I recently noticed that I describe Joss Whedon in two words, bloody brilliant. He is one of my favorite writers and directors. Not much for television, Whedon’s shows are the few that I can repeatedly watch. I’m more likely to watch an episode from Firefly for the tenth time than whatever happens to be on air. It’s because of friends “making” me watch the space age cowboy series on DVD that I began to appreciate Whedon’s work and how I grew to love Buffy the Vampire Slayer, which I couldn’t watch when it first aired in 1997. Sometimes, things deserve a second chance.
Since I first caught wind of it many months ago, I’ve been looking forward to Whedon’s new series, Dollhouse. The show is about a government organization that uses humans whose DNA and memories have been altered for different missions. Echo, one of the dolls, begins recalling facts and memories that weren’t completely erased. During an interview, Eliza Dushku, who plays Echo and played Faith in BtVS, says “the scripts are tight, solid, fast, action, drama, comedy. It’s really great.” When I first heard the title, Henrik Ibsen’s play A Doll’s House instantly came to mind. Aside from Echo and Nora residing in their physical and metaphorical dollhouses, it’ll be interesting to see if parallel commentary on society arises. Dollhouse premieres February 13 on FOX.
So, why Whedon? Aside from his excellent eye for imagery and directing, Whedon has a lot to say and does so well. Whedon is extremely vocal about being a feminist, which is why in 1992 he wrote and directed the movie Buffy the Vampire Slayer. He was tired of the stereotypical blonde cheerleader always being the victim and wanted to change that. Whedon later figured the movie wasn’t good enough and it could go a lot further so he began the series, which is a lot better than the campy comical film. Strong women and positive rolemodels abound in BtVS, its spin-off series Angel, and Firefly. In an interview with Mother Jones magazine, Whedon says:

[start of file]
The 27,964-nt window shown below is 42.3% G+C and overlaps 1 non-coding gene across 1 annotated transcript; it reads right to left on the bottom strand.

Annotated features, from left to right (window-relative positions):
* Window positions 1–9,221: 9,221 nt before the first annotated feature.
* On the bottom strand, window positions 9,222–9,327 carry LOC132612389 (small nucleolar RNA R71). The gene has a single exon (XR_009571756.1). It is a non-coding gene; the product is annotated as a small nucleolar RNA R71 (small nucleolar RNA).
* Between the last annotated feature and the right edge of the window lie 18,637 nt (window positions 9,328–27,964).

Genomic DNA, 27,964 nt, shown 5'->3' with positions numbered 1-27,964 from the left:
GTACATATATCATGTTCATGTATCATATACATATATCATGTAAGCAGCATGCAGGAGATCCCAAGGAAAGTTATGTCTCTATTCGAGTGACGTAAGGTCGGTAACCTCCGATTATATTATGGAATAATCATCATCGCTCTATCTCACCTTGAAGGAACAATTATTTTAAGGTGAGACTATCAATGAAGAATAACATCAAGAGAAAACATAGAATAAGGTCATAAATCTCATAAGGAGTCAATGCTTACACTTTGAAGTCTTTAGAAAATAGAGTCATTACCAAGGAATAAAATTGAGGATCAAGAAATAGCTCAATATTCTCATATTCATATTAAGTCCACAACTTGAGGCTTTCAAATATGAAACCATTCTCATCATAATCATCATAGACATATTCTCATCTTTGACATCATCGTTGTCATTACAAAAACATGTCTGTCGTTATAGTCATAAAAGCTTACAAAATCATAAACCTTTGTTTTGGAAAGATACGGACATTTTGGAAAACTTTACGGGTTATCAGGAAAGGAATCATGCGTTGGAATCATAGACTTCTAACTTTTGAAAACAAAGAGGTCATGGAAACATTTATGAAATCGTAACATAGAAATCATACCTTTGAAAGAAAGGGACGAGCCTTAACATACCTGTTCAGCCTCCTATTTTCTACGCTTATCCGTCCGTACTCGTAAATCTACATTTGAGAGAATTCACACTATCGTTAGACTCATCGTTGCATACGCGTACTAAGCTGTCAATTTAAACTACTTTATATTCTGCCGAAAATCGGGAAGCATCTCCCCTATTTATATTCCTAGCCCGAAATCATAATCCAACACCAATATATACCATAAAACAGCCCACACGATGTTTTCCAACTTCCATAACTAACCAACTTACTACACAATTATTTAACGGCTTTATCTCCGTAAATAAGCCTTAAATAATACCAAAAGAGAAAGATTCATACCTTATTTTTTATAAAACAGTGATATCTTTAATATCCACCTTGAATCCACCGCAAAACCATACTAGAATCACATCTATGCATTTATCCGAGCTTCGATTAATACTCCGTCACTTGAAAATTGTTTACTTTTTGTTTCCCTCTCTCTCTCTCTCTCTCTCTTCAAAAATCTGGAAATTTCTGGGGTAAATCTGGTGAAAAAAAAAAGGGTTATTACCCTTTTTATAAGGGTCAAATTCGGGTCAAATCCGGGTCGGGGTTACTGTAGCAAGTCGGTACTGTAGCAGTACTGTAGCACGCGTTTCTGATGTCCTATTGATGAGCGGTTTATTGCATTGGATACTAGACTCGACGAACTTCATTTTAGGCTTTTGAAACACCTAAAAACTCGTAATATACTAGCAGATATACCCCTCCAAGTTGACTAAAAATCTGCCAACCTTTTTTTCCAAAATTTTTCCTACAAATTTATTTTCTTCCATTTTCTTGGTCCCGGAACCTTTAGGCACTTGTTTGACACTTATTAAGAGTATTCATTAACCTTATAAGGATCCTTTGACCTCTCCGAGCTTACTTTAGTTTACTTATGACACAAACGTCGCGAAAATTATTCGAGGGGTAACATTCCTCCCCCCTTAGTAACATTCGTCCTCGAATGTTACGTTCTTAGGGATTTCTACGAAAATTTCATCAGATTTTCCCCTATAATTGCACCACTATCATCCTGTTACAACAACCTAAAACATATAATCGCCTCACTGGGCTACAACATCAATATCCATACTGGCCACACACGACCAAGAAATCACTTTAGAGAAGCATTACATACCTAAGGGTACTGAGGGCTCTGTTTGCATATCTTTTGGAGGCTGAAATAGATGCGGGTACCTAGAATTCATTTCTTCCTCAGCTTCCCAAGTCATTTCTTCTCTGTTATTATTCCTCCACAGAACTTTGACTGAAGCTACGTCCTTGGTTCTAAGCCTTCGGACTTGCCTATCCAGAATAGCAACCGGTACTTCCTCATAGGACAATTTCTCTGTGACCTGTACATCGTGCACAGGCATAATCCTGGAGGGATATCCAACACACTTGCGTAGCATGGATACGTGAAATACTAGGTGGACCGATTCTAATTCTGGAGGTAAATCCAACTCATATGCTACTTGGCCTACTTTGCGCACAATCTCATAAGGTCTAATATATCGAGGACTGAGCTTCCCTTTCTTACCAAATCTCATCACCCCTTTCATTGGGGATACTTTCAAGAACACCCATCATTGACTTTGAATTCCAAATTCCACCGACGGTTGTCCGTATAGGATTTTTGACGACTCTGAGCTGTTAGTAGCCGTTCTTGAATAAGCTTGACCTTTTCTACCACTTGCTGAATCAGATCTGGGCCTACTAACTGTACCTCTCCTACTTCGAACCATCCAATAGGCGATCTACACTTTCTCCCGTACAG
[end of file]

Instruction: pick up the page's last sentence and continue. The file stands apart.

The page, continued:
“I’ve seen a lot of movies [written] by guys who set out to [create a feminist icon] and didn’t feel it. Look at A League of Their Own. All of the good lines are Tom Hanks’. Those guys are really fabulous writers, but it’s not enough to say, “This should be done.” You have to need to do it.”
Firefly‘s title song “Ballad of Serenity”, also written by Whedon, encapsulates the show’s themes of independence, freedom, determination, loyalty, and love:
“Take my love, take my land
Take me where I cannot stand
I don’t care, I’m still free
You can’t take the sky from me
Take me out to the black
Tell ’em I ain’t coming back
Burn the land and boil the sea
You can’t take the sky from me
There’s no place I can be
Since I found Serenity
But you can’t take the sky from me”
In Firefly and its Hugo Award winning movie, Serenity, crew members on the spaceship Serenity fight to survive in the “wild west”, the new frontier, while trying to keep under the government’s radar. It has a stellar cast that includes Nathan Fillion, Summer Glau, Ron Glass, and Adam Baldwin, to name a few. In the usual Whedon fashion, the shows are witty, comical, and poignant.
Whedon’s characters are not infallible, in fact they’re far from perfect. Even those who have lost their souls or are villainous have emotions. No matter how hard some try, they’re always misunderstood or can never do anything right. Many have problems communicating their feelings, especially when it comes to love. Others are seen as evil, but have that one person who is their Achilles heel. Some feel guilty for a past wrong and try to redeem themselves. The characters aren’t so outrageous that no one can identify with them, rather quite the opposite.
Whedon is one of those writers whose projects one has probably seen without realizing. His writing credits include Toy Story (for which he won an Academy Award), Alien: Resurrection, and Roseanne. He hasn’t worn his director’s cap much outside of his already aforementioned shows. But he’s directing and writing Goners, a thriller due to be released in 2011. As with Dollhouse, I’m looking forward to that too. After all, I think Joss Whedon is bloody brilliant.
“When people stop talking, they start communicating. Language because it is so specific and constrictive can interfere with actual communication.” ~Joss Whedon, commentary from BtVS‘ “Hush”
“It’s through the pain that we find the truth of who we are. It strips us of our defenses. We are made innocent again like children. ~Angel